New on SSRN: Adam Samaha, What Good is the Social Model of Disability?
(U. Chicago L. Rev., forthcoming). The abstract
A social model of disability relates a person's disadvantage to the combination of personal traits and social setting. The model appears to have had a profound impact on academics, politics, and law since the 1970s. Scholars have debated the model's force but its limitations are more severe than have been recognized. This Article claims that the model, like all social construction accounts, has essentially no policy implications. Its impact depends on normative commitments developed by some other logic, such as membership in the disability rights movement or adherence to versions of libertarian, utilitarian, or egalitarian theory that are triggered by the model's causation story. At the same time, a normative framework within which the social model is relevant will suggest not only policy goals but also an institutional design. These points are illustrated by recent controversies involving genetic screening technology, cochlear implants, and sign language communities. Contrary to impressions left in the law literature, the social model has nothing to say about the proper response to such developments, although the model might have a mediated influence on our sense of the best decisionmakers.
This is a very good paper, and I think it will be an important paper. Nevertheless, I think this whole "nothing to say" business is quite a bit overstated -- and the paper itself seems to acknowledge the point. Some social-model scholars might think that the causation story (that disability is caused by an interaction between physical/mental traits and the environment) itself answers all the key normative questions about disability policy -- and even more might write things that might be interpreted that way -- but I think the overwhelming majority of social-model scholars understand that our broader normative views ought to influence how we respond to that causation story. Most social-model scholars start with liberal-to-left egalitarian views, as well as an affiliation with the disability rights movement, and those normative commitments obviously have a great deal to do with what they think are the policy implications of the social model. I doubt anyone would deny that. I think a lot of social-model scholars use the term "social model" as a shorthand description for both the causation story and these normative commitments. Read that way, the social model obviously has quite a bit to say about disability policy, and I don't think Samaha denies that.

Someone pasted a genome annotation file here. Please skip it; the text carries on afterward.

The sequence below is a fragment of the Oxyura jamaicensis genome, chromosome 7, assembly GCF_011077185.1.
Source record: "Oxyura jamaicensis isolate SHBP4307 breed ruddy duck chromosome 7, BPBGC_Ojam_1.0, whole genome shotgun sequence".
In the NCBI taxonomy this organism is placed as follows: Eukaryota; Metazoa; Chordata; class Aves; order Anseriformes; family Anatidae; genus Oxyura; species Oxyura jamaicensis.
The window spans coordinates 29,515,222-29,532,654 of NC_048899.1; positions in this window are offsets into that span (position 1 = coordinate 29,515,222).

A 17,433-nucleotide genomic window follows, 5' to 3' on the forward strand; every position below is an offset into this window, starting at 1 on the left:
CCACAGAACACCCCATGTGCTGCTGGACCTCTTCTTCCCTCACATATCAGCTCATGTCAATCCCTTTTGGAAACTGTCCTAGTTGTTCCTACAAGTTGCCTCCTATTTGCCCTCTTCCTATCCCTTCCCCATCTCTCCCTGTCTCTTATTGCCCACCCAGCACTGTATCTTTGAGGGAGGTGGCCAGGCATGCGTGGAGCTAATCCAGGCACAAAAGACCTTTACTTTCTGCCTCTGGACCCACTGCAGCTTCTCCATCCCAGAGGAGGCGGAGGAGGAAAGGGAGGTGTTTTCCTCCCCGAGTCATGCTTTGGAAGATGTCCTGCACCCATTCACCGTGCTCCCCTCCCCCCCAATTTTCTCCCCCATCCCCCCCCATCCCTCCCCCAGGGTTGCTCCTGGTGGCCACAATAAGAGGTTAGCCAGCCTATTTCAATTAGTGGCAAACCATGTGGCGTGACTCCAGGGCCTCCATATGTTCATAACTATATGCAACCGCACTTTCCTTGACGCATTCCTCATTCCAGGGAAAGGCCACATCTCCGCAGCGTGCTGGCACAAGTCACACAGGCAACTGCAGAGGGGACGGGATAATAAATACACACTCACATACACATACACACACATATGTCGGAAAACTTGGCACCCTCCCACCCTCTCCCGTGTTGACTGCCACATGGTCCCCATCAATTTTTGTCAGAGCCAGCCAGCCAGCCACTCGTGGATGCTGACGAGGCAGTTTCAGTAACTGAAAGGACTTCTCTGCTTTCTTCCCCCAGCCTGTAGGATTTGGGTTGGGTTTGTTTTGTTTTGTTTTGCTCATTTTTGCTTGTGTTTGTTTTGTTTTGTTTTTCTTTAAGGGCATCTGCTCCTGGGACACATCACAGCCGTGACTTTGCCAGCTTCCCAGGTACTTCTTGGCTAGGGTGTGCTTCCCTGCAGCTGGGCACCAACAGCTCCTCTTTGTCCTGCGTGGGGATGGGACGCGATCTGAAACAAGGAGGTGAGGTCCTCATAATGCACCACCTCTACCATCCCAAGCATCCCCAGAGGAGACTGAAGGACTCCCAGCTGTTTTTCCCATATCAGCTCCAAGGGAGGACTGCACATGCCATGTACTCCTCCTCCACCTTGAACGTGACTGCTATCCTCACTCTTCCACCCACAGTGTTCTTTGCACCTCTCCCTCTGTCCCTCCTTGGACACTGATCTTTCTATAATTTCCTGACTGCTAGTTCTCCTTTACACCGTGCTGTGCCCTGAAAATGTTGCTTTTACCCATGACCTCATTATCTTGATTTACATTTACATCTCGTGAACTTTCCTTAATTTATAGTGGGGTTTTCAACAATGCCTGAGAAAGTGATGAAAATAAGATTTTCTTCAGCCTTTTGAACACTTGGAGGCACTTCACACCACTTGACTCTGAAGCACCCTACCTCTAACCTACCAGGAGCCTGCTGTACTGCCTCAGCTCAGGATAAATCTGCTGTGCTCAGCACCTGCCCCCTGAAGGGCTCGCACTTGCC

Moreover, the social-model causation story itself
has something to say about disability policy, because it helps to expand our understanding of the possible policy responses to disability. If you think of disability as a medical condition, inherent in the person with a disability, then your only possible responses are some combination of cure and charity. What the social-model causation story said was that there's another set of options -- alter the aspects of the environment that make certain physical and mental traits disabling. Obviously, which environmental alterations we make (and whether we want to make them at all) depends on some deeper normative commitments, and for some impairments there is no conceivable set of environmental alterations that can remove the disabling effect, but the point of the social-model causation story is that the option is there far more often than people think. The social model was speaking to policymakers who believed that people with disabilities were unfortunates who were appropriate targets of largesse and saying that charity and cure isn't the only answer. And I think it's been quite effective in that regard. (And Samaha acknowledges the point in the paper.)
So pace Samaha, I think the social model has quite a bit to say. It's not a complete answer to any policy question -- but neither, I'd say, are any of the normative theories Samaha discusses in his paper. Adherents to the social model may overstate its implications, but Samaha overstates its limitations.
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